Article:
Head Coach of the English National Rugby team, Eddie Jones, has admitted spying on opponents in the past, but says he stopped doing so a decade ago because it had become a waste of time.
The England coach was speaking to The Guardian Newspaper, after listening to the Leeds United manager Marcelo Bielsa reveal that he had spied on Championship rival clubs all season.
“He was telling everyone what everyone does,” said Jones. “Fifteen years ago, we used to send people out in costumes to watch training – it used to be part of the pre-match brief then. I can remember sending a coach who is now in a very senior position dressed like a swagman to watch one team train and he got chased out of there.
“You do not need to do it now because you see everything now in a game. I have been coaching for 20 years and it has always been going on but I can say with a hand on my heart, we don’t do it any more. We don’t see the value of it because we can glean most of the stuff from games now.”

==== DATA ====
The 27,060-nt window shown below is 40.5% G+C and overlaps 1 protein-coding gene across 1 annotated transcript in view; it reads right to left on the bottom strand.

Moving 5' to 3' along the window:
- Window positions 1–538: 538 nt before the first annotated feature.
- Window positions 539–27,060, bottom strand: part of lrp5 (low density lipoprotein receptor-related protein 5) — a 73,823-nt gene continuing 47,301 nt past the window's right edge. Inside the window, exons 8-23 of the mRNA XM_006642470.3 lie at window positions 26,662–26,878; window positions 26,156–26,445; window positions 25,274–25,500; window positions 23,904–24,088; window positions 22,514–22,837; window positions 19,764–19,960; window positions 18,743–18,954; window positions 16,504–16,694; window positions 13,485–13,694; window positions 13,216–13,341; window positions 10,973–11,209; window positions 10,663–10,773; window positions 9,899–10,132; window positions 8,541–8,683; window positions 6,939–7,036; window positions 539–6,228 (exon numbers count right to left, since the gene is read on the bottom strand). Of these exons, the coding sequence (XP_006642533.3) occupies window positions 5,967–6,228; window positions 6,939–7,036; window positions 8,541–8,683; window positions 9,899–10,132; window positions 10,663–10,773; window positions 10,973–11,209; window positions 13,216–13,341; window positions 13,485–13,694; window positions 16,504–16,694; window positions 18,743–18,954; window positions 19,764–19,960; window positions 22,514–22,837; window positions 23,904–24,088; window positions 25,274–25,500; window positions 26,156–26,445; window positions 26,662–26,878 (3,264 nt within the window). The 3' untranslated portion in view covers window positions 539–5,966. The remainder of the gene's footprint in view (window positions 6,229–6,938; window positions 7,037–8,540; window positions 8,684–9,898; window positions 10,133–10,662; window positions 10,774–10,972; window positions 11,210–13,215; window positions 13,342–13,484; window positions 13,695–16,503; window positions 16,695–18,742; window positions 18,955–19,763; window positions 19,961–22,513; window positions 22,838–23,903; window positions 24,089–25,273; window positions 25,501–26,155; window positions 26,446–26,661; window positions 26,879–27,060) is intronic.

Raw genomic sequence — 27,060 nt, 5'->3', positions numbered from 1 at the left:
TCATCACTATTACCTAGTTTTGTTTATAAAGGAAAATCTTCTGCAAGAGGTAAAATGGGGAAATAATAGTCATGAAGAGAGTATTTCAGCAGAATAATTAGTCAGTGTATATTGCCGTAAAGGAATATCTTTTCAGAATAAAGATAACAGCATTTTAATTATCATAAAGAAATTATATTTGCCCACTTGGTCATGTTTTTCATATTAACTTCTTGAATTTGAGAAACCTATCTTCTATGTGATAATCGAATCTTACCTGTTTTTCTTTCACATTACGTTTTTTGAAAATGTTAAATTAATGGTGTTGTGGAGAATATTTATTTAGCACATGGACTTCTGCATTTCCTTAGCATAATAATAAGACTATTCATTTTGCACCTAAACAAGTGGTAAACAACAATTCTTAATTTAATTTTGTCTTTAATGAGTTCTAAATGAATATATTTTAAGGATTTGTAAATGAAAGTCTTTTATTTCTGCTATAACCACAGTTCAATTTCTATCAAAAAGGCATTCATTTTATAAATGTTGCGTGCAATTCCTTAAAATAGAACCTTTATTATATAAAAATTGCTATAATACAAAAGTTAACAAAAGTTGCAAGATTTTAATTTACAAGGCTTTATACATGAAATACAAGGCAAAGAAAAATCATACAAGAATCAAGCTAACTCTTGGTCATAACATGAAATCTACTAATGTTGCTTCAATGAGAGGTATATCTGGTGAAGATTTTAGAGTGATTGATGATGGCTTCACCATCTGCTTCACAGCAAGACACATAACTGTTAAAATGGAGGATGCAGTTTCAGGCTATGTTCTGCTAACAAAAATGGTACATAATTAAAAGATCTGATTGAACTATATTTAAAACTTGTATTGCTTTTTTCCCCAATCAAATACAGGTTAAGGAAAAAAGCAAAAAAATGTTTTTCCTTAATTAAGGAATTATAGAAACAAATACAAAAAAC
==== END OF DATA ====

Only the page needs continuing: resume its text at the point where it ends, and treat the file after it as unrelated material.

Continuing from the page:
Jones accepted spying could become an issue in the World Cup with some training grounds surrounded by high-rise buildings, adding: “We will have the security we need, but I don’t want to get to the extent where we go to the team room and we’re putting Blu Tack on the keyhole or looking under seats for tape recorders. It creates a sense of paranoia.”
Jones pointed out that spying was not always covert. “I was having a coffee with [assistant] Steve Borthwick in South Africa and a bloke comes out with a camera and starts trying to take photos of all our notes. You can be too obsessed about it, just do what you can to protect what is important.”
At the 2003 World Cup in Australia, the then England Coach, Clive Woodward was said to have hired ex-special forces men to combat spying. England electronically swept hotel meeting rooms for bugs.